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Know Your Car: 6 Common Engine Problems You Need to Detect

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Engine issues are among the most common and expensive problems a vehicle can have. However, your car’s engine damage could be prevented with regular maintenance. It takes a little bit of effort to maintain and keep your vehicle in excellent running condition. However, you don’t have to be a mechanical whiz to keep your vehicle running well.

The most challenging aspect is knowing what has to be done — and how frequently — for optimal vehicle care. This is why It is ideal to bring your vehicle regularly to trusted diesel repair and maintenance shops for check-ups and maintenance every three months or so. Of course, when you spot the first signs of trouble, you shouldn’t wait for the problem to get bigger before you bring it in for repair.

To help vehicle owners like you, here are the six common engine problems you should know to spot problems in your engine.

The Engine’s Not Starting

Not being able to start your engine is the most prevalent engine issue that automobile owners encounter daily. There are several reasons why your automobile won’t start, but some are more prevalent than others. Furthermore, if you notice that the engine makes a clicking sound but does not fracture, the problem is with the battery. A low battery, corroded battery connections, a malfunctioning fuel pump, a clogged fuel filter, an ignition switch breakdown, or starting motor failure can all cause an engine to fail to start. If problems persist, you should immediately bring your car to a diesel repair expert. Being sensitive to how your vehicle sounds and behaves will save you a lot of trouble and money in the long run. An expert can immediately fix problems, make adjustments, or replace necessary parts before the condition worsens.


With scorching weather, cars overheat often. Though engines can overheat for various reasons, the most common cause of overheating is a malfunction with the vehicle’s cooling system that prevents heat from leaving the engine compartment. Overheating can be caused by a clogged radiator, blocked hoses, a malfunctioning engine thermostat, loose or broken plugs, a leaky coolant system, and a blown or cracked head gasket. Overheating can cause significant engine damage if it happens repeatedly. Thus, detecting the issue before it goes out of hand is any car owner’s best option.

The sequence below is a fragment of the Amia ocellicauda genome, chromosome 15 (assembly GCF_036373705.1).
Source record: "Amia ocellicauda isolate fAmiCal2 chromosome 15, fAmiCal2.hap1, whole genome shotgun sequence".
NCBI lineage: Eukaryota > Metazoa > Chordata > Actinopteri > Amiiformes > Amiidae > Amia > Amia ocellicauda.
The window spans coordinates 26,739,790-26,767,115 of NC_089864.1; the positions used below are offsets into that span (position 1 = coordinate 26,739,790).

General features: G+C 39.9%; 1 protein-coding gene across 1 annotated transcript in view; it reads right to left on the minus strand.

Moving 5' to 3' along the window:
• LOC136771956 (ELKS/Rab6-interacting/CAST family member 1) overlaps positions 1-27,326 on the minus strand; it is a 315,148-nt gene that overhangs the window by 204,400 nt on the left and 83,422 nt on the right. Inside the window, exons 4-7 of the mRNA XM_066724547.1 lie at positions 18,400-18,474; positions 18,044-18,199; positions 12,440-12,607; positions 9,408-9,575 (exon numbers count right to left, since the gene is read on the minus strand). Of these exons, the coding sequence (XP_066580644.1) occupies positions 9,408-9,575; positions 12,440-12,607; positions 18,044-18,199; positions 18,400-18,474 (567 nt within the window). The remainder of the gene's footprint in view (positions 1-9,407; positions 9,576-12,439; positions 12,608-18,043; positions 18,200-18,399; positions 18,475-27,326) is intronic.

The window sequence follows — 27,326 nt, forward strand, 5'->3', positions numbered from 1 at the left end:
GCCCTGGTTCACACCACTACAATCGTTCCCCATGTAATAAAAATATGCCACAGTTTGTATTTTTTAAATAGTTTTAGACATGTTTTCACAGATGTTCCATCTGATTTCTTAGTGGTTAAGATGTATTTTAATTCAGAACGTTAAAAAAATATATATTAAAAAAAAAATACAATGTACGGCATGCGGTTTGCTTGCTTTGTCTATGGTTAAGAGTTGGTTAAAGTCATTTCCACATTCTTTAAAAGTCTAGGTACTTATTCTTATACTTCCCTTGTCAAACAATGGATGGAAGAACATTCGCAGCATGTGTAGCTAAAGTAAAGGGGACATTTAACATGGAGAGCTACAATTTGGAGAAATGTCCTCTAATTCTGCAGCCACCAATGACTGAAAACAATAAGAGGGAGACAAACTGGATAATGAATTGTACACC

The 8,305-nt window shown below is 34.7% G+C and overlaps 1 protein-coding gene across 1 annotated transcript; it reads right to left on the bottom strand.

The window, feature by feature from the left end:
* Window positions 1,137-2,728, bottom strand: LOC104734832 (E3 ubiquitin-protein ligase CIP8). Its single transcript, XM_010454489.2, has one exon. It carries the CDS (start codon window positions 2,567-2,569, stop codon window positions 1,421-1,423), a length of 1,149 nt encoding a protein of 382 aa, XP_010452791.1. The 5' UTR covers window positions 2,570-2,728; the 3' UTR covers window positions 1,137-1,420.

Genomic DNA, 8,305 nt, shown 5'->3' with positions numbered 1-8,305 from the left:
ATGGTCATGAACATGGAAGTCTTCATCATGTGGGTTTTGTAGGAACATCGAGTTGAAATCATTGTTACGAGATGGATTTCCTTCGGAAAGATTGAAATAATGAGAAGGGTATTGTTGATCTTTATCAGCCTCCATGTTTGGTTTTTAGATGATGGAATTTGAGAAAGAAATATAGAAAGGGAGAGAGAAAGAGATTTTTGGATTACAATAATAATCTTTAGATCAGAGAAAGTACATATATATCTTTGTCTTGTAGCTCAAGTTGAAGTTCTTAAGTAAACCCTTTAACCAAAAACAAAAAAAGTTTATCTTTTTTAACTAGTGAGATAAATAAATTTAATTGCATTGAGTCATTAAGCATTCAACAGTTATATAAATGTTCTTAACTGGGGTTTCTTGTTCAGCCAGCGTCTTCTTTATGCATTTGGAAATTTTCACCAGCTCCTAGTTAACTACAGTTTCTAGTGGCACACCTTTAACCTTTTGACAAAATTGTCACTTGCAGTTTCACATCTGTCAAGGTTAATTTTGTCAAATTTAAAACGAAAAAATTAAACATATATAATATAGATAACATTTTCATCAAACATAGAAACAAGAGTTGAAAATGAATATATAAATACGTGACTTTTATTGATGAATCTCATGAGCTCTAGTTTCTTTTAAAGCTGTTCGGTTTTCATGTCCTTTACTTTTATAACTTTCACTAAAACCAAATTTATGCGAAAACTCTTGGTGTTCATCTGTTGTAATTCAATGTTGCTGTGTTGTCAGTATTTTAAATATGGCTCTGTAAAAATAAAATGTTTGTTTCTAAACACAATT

Car problem

Smoke or Steam

You may be driving down the road when your hood suddenly begins to release smoke or steam. Small amounts of motor oil or other fluids accidentally spilled or seeping from a defective gasket or seal onto a hot engine or exhaust system are the most common causes of smoke under the hood. Other causes of the problem include faulty cylinders, broken rings, a faulty crankcase, and incorrect oil grade. It’s never a good sign when your engine starts smoking. If such a problem happens, you should take your automobile to an auto repair shop right away.

Bad Air and Fuel Mixture

How do you spot this problem? It’s pretty simple; the first and maybe most obvious item to consider is whether or not you have enough gasoline. If it’s on “E,” you’ll need to stop at a gas station. There might be an issue with your vehicle’s air intake. Your engine will not be able to function correctly if the input is not allowing air into it. Water that has gotten into your gas tank might also cause issues. As a result, the gasoline will not ignite. When your automobile has too much gas and not enough air, it is said to be running “rich.” When your car has too much air and not enough gasoline, it is said to be operating “lean.”

Missing or Loose Cap

The loose or missing gas cap notification indicates that the vehicle believes there is a leak in the evaporative emission control system, also known as the EVAP system. EVAP is the mechanism in charge of regulating the emission of gasoline vapors into the atmosphere. Replacing or tightening the gas cap will be the most cost effective and straightforward repair for your vehicle over its lifespan. It is most significant for a missing or loose gas cap that can cause your gas to drain from your car, lowering your gas mileage and potentially costing you hundreds of dollars. So, the next time that loose fuel cap indicator of your vehicle goes off, don’t just ignore it.

Oxygen Sensor is Faulty

If your car has a faulty oxygen sensor, it may run erratically or make a harsh idle sound. This sensor determines how much oxygen has not been burned in the exhaust. It will then inform the data system of how much gas is left in the tank. When an oxygen sensor fails, your vehicle receives inaccurate information. When this happens frequently, it will result in poor gas mileage. The check engine light going on, poor gas mileage, and a rough idle are all common symptoms of a damaged automotive oxygen sensor.

The best way to avoid expensive repairs and costly breakdowns is by taking care of your car with routine maintenance and getting an oil change every three months or 5,000 miles. Investing in these preventive measures could save you a lot of time, money, and headaches down the road.


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